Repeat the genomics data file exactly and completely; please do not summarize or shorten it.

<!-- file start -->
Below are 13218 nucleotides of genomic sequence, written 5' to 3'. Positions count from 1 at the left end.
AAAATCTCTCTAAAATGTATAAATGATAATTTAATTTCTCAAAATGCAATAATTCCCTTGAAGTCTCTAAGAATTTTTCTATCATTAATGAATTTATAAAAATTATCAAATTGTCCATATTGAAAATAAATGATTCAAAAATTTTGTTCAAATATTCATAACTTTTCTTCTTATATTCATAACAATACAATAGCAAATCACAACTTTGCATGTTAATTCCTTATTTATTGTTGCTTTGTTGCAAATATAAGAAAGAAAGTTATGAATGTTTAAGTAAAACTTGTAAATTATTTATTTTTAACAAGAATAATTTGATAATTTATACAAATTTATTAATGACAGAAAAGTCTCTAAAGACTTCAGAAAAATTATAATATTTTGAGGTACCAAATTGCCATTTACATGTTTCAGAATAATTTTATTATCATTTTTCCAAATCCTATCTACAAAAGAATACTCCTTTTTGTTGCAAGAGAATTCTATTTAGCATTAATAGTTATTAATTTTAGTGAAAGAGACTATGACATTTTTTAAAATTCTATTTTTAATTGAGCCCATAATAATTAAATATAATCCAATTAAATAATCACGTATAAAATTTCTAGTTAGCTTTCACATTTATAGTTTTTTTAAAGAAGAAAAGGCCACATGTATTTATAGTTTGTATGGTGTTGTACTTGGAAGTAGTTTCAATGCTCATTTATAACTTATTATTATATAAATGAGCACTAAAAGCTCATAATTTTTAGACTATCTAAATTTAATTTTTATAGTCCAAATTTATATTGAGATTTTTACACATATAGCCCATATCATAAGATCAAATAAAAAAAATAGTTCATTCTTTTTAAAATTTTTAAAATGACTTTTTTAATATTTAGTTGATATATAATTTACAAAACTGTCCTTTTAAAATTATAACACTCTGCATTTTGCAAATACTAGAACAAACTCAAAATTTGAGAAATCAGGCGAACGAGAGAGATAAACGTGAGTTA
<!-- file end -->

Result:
Below are 13218 nucleotides of genomic sequence, written 5' to 3'. Positions count from 1 at the left end.
AAAATCTCTCTAAAATGTATAAATGATAATTTAATTTCTCAAAATGCAATAATTCCCTTGAAGTCTCTAAGAATTTTTCTATCATTAATGAATTTATAAAAATTATCAAATTGTCCATATTGAAAATAAATGATTCAAAAATTTTGTTCAAATATTCATAACTTTTCTTCTTATATTCATAACAATACAATAGCAAATCACAACTTTGCATGTTAATTCCTTATTTATTGTTGCTTTGTTGCAAATATAAGAAAGAAAGTTATGAATGTTTAAGTAAAACTTGTAAATTATTTATTTTTAACAAGAATAATTTGATAATTTATACAAATTTATTAATGACAGAAAAGTCTCTAAAGACTTCAGAAAAATTATAATATTTTGAGGTACCAAATTGCCATTTACATGTTTCAGAATAATTTTATTATCATTTTTCCAAATCCTATCTACAAAAGAATACTCCTTTTTGTTGCAAGAGAATTCTATTTAGCATTAATAGTTATTAATTTTAGTGAAAGAGACTATGACATTTTTTAAAATTCTATTTTTAATTGAGCCCATAATAATTAAATATAATCCAATTAAATAATCACGTATAAAATTTCTAGTTAGCTTTCACATTTATAGTTTTTTTAAAGAAGAAAAGGCCACATGTATTTATAGTTTGTATGGTGTTGTACTTGGAAGTAGTTTCAATGCTCATTTATAACTTATTATTATATAAATGAGCACTAAAAGCTCATAATTTTTAGACTATCTAAATTTAATTTTTATAGTCCAAATTTATATTGAGATTTTTACACATATAGCCCATATCATAAGATCAAATAAAAAAAATAGTTCATTCTTTTTAAAATTTTTAAAATGACTTTTTTAATATTTAGTTGATATATAATTTACAAAACTGTCCTTTTAAAATTATAACACTCTGCATTTTGCAAATACTAGAACAAACTCAAAATTTGAGAAATCAGGCGAACGAGAGAGATAAACGTGAGTTA